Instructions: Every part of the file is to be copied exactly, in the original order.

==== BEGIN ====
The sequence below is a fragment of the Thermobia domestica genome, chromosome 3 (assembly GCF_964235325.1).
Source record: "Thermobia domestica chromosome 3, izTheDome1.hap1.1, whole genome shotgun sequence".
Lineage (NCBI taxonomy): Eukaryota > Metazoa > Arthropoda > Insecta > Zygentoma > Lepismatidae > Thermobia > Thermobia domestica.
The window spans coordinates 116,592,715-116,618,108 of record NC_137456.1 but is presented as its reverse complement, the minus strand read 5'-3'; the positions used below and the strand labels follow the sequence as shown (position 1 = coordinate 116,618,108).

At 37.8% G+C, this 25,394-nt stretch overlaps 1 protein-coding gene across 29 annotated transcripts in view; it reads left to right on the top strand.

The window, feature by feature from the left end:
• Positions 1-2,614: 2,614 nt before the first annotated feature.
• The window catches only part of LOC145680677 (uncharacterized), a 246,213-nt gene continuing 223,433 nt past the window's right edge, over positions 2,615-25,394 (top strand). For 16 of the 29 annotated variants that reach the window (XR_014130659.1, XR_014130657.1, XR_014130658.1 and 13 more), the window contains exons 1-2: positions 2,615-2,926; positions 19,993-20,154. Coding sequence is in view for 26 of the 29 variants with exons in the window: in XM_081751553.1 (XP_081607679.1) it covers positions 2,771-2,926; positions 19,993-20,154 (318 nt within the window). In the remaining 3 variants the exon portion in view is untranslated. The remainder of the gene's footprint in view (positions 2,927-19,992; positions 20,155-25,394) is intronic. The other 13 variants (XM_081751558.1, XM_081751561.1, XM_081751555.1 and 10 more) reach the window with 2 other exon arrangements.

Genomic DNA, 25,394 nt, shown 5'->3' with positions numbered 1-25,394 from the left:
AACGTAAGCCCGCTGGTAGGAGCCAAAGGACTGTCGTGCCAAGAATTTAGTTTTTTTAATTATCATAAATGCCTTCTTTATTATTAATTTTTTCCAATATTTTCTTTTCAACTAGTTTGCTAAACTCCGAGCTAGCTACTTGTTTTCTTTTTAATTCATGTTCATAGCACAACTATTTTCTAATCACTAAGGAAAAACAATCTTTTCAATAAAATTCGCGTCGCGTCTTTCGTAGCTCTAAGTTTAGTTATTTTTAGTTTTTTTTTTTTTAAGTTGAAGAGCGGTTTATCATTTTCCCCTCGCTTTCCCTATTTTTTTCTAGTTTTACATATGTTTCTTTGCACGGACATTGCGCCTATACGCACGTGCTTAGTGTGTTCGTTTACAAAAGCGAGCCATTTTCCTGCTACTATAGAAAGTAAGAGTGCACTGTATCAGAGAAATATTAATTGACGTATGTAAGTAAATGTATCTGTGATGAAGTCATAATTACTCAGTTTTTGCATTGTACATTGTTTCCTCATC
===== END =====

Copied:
The sequence below is a fragment of the Thermobia domestica genome, chromosome 3 (assembly GCF_964235325.1).
Source record: "Thermobia domestica chromosome 3, izTheDome1.hap1.1, whole genome shotgun sequence".
Lineage (NCBI taxonomy): Eukaryota > Metazoa > Arthropoda > Insecta > Zygentoma > Lepismatidae > Thermobia > Thermobia domestica.
The window spans coordinates 116,592,715-116,618,108 of record NC_137456.1 but is presented as its reverse complement, the minus strand read 5'-3'; the positions used below and the strand labels follow the sequence as shown (position 1 = coordinate 116,618,108).

At 37.8% G+C, this 25,394-nt stretch overlaps 1 protein-coding gene across 29 annotated transcripts in view; it reads left to right on the top strand.

The window, feature by feature from the left end:
• Positions 1-2,614: 2,614 nt before the first annotated feature.
• The window catches only part of LOC145680677 (uncharacterized), a 246,213-nt gene continuing 223,433 nt past the window's right edge, over positions 2,615-25,394 (top strand). For 16 of the 29 annotated variants that reach the window (XR_014130659.1, XR_014130657.1, XR_014130658.1 and 13 more), the window contains exons 1-2: positions 2,615-2,926; positions 19,993-20,154. Coding sequence is in view for 26 of the 29 variants with exons in the window: in XM_081751553.1 (XP_081607679.1) it covers positions 2,771-2,926; positions 19,993-20,154 (318 nt within the window). In the remaining 3 variants the exon portion in view is untranslated. The remainder of the gene's footprint in view (positions 2,927-19,992; positions 20,155-25,394) is intronic. The other 13 variants (XM_081751558.1, XM_081751561.1, XM_081751555.1 and 10 more) reach the window with 2 other exon arrangements.

Genomic DNA, 25,394 nt, shown 5'->3' with positions numbered 1-25,394 from the left:
AACGTAAGCCCGCTGGTAGGAGCCAAAGGACTGTCGTGCCAAGAATTTAGTTTTTTTAATTATCATAAATGCCTTCTTTATTATTAATTTTTTCCAATATTTTCTTTTCAACTAGTTTGCTAAACTCCGAGCTAGCTACTTGTTTTCTTTTTAATTCATGTTCATAGCACAACTATTTTCTAATCACTAAGGAAAAACAATCTTTTCAATAAAATTCGCGTCGCGTCTTTCGTAGCTCTAAGTTTAGTTATTTTTAGTTTTTTTTTTTTTAAGTTGAAGAGCGGTTTATCATTTTCCCCTCGCTTTCCCTATTTTTTTCTAGTTTTACATATGTTTCTTTGCACGGACATTGCGCCTATACGCACGTGCTTAGTGTGTTCGTTTACAAAAGCGAGCCATTTTCCTGCTACTATAGAAAGTAAGAGTGCACTGTATCAGAGAAATATTAATTGACGTATGTAAGTAAATGTATCTGTGATGAAGTCATAATTACTCAGTTTTTGCATTGTACATTGTTTCCTCATC